Journalist Arif Nizami said by removing Gen Musharraf, Nawaz Sharif had underestimated the army. He went to Washington to negotiate with President Clinton on the issue without any institutional consultation, appearing nervous and shaky in the White House. Pakistan did not gain anything from the Kargil operation strategically. Musharraf had blamed Nawaz Sharif for sabotaging the Kargil operation, he said.

Nasim Zehra said she had tried to objectively chronicle the Kargil events as they occurred and dispelled the impression that the operation was a part of a plan to oust Nawaz Sharif. In fact, Musharraf was given another important office after the operation, she said, adding that the book was an attempt to find out what the country did wrong.

Published in Dawn, May 30th, 2018

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Book launch by Nasim Zehra: ‘From Kargil to the coup: Events that shook Pakistan’

Pakistan Army to investigate former ISI chief over claims in book

May 29, 2018

ISLAMABAD: The Pakistan Army on Monday set up a ‘court of inquiry’ to investigate former director general of Inter-Services Intelligence (ISI) retired Lt Gen Asad Durrani’s collaboration with A.S. Dulat, former chief of Indian spy agency RAW (Research and Analysis Wing), in what is being seen as a lightning-rod book project that has stirred heated controversy, and asked the government to impose travel ban on him (Gen Durrani).

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“A formal court of inquiry headed by a serving lieutenant general has been ordered to probe the matter in detail. Competent authority has been approached to place the name of Lieutenant General Asad Durrani (retd) on Exit Control List (ECL),” ISPR Director General Maj Gen Asif Ghafoor tweeted.

Asks govt to place Durrani’s name on exit control list

Mr Durrani had earlier been “called to” the General Headquarters to provide his personal clarification over his involvement in the book project and the assertions that he has made in the book. The book The Spy Chronicles: RAW, ISI, and the Illusion of Peace was last week launched in India. It contains conversations between Mr Durrani and Mr Dulat that were mediated by an Indian journalist.

Also read: The former ISI chief should be willing to justify what he has written

The two former spies have in the book touched upon some of thorny issues that have kept Pakistan-India ties strained for decades and at times pushed them to the brink of war. These issues include terrorism, particularly the Mumbai attacks, Kashmir, spy wars and the influence of defence bureaucracies and spy agencies in the two countries.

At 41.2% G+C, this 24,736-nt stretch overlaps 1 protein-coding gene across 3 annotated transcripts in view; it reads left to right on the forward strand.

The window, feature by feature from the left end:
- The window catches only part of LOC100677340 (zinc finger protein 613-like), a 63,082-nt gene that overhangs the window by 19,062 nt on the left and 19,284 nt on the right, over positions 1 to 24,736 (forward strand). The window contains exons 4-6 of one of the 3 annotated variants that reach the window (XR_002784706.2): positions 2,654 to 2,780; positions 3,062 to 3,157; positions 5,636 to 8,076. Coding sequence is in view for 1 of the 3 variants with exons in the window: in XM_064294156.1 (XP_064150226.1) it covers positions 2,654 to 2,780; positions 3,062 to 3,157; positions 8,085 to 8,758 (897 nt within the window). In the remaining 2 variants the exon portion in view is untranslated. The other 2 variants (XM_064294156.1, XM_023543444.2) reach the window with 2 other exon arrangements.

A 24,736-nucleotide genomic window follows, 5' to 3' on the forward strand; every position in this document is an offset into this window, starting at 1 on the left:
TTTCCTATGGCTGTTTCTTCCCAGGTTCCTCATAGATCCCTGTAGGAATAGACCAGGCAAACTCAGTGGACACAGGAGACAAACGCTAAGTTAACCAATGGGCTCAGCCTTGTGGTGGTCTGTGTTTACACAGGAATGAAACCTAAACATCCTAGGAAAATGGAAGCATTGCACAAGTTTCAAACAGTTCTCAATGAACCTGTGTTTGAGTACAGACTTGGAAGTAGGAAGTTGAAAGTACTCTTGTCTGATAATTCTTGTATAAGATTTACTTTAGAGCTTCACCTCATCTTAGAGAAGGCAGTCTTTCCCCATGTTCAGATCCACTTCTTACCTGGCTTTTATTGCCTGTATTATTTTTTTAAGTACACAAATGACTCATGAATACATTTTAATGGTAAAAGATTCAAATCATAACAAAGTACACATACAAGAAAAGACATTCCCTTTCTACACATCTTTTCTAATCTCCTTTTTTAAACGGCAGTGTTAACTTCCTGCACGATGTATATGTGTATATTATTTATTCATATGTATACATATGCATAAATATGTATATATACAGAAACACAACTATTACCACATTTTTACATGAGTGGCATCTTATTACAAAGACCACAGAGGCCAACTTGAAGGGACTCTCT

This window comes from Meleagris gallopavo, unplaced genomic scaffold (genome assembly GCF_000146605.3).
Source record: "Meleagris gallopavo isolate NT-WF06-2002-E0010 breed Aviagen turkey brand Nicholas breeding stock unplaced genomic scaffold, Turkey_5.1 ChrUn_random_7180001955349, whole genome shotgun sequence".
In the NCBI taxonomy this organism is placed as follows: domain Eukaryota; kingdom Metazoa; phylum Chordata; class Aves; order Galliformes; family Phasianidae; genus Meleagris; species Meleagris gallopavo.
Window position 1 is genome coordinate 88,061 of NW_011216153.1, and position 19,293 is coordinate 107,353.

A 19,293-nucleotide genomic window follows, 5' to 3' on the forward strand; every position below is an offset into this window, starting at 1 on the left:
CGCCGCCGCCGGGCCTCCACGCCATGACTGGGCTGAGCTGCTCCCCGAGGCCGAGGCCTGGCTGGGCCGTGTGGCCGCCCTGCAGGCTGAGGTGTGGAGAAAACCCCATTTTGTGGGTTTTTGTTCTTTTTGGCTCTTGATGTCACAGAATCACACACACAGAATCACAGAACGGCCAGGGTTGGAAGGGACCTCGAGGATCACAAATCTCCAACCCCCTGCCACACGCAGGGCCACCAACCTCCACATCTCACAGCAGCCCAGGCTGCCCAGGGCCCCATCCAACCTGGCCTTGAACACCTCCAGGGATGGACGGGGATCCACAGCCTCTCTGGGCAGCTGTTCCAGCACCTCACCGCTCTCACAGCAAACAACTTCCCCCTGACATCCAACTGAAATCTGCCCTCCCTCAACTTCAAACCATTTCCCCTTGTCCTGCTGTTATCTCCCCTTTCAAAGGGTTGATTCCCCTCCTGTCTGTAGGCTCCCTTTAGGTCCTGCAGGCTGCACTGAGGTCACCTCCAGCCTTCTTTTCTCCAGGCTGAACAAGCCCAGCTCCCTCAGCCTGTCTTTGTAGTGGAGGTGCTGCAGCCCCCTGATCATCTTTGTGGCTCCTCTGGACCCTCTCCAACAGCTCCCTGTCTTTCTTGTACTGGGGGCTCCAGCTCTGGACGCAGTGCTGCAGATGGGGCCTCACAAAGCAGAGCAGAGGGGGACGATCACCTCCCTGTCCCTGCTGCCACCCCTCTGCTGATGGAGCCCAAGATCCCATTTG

The military is taking it as a potential case of violation of ‘Military Code of Conduct’, which it says is applicable to all serving and retired military personnel. Section 55 of the Military Law, which relates to “conduct unbecoming of an officer” is considered to have a very wide scope.

The court of inquiry would look into the book and determine if its content and Mr Durrani’s involvement with the book was culpable and then based on its findings it would make recommendations to the army chief on how to proceed further with the matter.

In the worst-case scenario, former military officers fear, court martial proceedings could be initiated against him. If the army chief determines that there is sufficient ground to start court martial, then the process would begin with the recording of the summary of evidence.

“It is the first stage in the process in which the court would examine the available evidence and find if some wrong has been committed,” a retired military officer explained, adding it was more of an official inquiry.

Although no time frame has been provided for the court, but another retired officer said such courts usually worked on a daily basis.

The book contains several controversial statements attributed to Mr Durrani, including those on the independence enjoyed by ISI in its decision making, the 2011 US Special Forces Operation in which terror kingpin and Al Qaeda chief Osama bin Laden was eliminated, the possible eventual outcome of spy Kulbhushan Jadhav’s case and probably the way the Kashmir movement was planned to be controlled, but many believe that he did not spill any classified secrets.

Defence analysts, however, say he could be at fault for not getting prior permission for the book and then not getting his part vetted and cleared by the army, which is the usual procedure.

Published in Dawn, May 29th, 2018


Pakistan, India former spy chiefs’ allegations necessitate disciplinary committee

May 28, 2018

TWO former spy chiefs across the seemingly unbridgeable Pakistan-India divide in conversation with a writer was an unusual enough premise for a book.

Guaranteed to draw widespread interest and likely to stir debate if the subjects of the book offered candour instead of guarded comments, Spy Chronicles appears to have led to more controversy than either the Indian or the Pakistani state seem willing to accept.